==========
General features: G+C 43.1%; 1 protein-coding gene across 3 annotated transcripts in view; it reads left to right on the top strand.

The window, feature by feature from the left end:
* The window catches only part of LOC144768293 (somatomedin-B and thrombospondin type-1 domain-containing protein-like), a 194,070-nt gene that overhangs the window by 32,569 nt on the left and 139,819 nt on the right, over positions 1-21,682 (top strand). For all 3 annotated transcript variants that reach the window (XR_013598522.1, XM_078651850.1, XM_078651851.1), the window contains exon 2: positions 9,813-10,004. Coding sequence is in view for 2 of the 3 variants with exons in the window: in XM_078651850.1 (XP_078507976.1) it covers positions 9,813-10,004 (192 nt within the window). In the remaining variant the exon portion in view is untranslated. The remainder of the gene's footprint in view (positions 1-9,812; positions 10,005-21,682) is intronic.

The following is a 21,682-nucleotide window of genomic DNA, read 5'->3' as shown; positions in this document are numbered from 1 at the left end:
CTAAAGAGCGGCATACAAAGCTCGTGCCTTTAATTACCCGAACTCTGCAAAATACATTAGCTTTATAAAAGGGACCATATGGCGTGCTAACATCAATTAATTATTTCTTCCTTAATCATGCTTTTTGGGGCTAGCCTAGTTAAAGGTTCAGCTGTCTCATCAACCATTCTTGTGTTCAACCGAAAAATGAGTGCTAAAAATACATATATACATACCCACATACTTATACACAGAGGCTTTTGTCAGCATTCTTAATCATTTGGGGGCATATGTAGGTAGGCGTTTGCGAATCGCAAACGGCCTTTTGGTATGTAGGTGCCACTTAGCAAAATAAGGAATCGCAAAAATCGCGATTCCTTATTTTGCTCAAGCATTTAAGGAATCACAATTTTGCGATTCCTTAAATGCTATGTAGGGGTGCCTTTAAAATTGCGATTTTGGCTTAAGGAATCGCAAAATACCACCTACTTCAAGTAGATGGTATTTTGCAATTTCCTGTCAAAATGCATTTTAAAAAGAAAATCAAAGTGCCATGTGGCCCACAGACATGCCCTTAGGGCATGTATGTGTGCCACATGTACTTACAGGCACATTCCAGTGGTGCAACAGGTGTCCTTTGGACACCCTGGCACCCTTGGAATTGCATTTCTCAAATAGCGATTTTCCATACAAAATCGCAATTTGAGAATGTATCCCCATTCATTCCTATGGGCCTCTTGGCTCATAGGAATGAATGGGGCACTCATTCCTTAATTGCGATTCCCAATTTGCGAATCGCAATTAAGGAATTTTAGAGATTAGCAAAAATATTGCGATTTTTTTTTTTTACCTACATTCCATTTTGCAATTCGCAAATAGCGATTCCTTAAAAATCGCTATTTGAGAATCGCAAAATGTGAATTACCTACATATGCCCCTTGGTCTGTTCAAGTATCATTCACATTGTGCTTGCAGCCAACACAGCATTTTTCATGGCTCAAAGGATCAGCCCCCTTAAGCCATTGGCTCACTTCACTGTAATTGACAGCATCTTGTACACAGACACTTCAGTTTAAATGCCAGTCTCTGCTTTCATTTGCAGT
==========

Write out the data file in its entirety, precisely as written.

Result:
General features: G+C 43.1%; 1 protein-coding gene across 3 annotated transcripts in view; it reads left to right on the top strand.

The window, feature by feature from the left end:
* The window catches only part of LOC144768293 (somatomedin-B and thrombospondin type-1 domain-containing protein-like), a 194,070-nt gene that overhangs the window by 32,569 nt on the left and 139,819 nt on the right, over positions 1-21,682 (top strand). For all 3 annotated transcript variants that reach the window (XR_013598522.1, XM_078651850.1, XM_078651851.1), the window contains exon 2: positions 9,813-10,004. Coding sequence is in view for 2 of the 3 variants with exons in the window: in XM_078651850.1 (XP_078507976.1) it covers positions 9,813-10,004 (192 nt within the window). In the remaining variant the exon portion in view is untranslated. The remainder of the gene's footprint in view (positions 1-9,812; positions 10,005-21,682) is intronic.

The following is a 21,682-nucleotide window of genomic DNA, read 5'->3' as shown; positions in this document are numbered from 1 at the left end:
CTAAAGAGCGGCATACAAAGCTCGTGCCTTTAATTACCCGAACTCTGCAAAATACATTAGCTTTATAAAAGGGACCATATGGCGTGCTAACATCAATTAATTATTTCTTCCTTAATCATGCTTTTTGGGGCTAGCCTAGTTAAAGGTTCAGCTGTCTCATCAACCATTCTTGTGTTCAACCGAAAAATGAGTGCTAAAAATACATATATACATACCCACATACTTATACACAGAGGCTTTTGTCAGCATTCTTAATCATTTGGGGGCATATGTAGGTAGGCGTTTGCGAATCGCAAACGGCCTTTTGGTATGTAGGTGCCACTTAGCAAAATAAGGAATCGCAAAAATCGCGATTCCTTATTTTGCTCAAGCATTTAAGGAATCACAATTTTGCGATTCCTTAAATGCTATGTAGGGGTGCCTTTAAAATTGCGATTTTGGCTTAAGGAATCGCAAAATACCACCTACTTCAAGTAGATGGTATTTTGCAATTTCCTGTCAAAATGCATTTTAAAAAGAAAATCAAAGTGCCATGTGGCCCACAGACATGCCCTTAGGGCATGTATGTGTGCCACATGTACTTACAGGCACATTCCAGTGGTGCAACAGGTGTCCTTTGGACACCCTGGCACCCTTGGAATTGCATTTCTCAAATAGCGATTTTCCATACAAAATCGCAATTTGAGAATGTATCCCCATTCATTCCTATGGGCCTCTTGGCTCATAGGAATGAATGGGGCACTCATTCCTTAATTGCGATTCCCAATTTGCGAATCGCAATTAAGGAATTTTAGAGATTAGCAAAAATATTGCGATTTTTTTTTTTTACCTACATTCCATTTTGCAATTCGCAAATAGCGATTCCTTAAAAATCGCTATTTGAGAATCGCAAAATGTGAATTACCTACATATGCCCCTTGGTCTGTTCAAGTATCATTCACATTGTGCTTGCAGCCAACACAGCATTTTTCATGGCTCAAAGGATCAGCCCCCTTAAGCCATTGGCTCACTTCACTGTAATTGACAGCATCTTGTACACAGACACTTCAGTTTAAATGCCAGTCTCTGCTTTCATTTGCAGT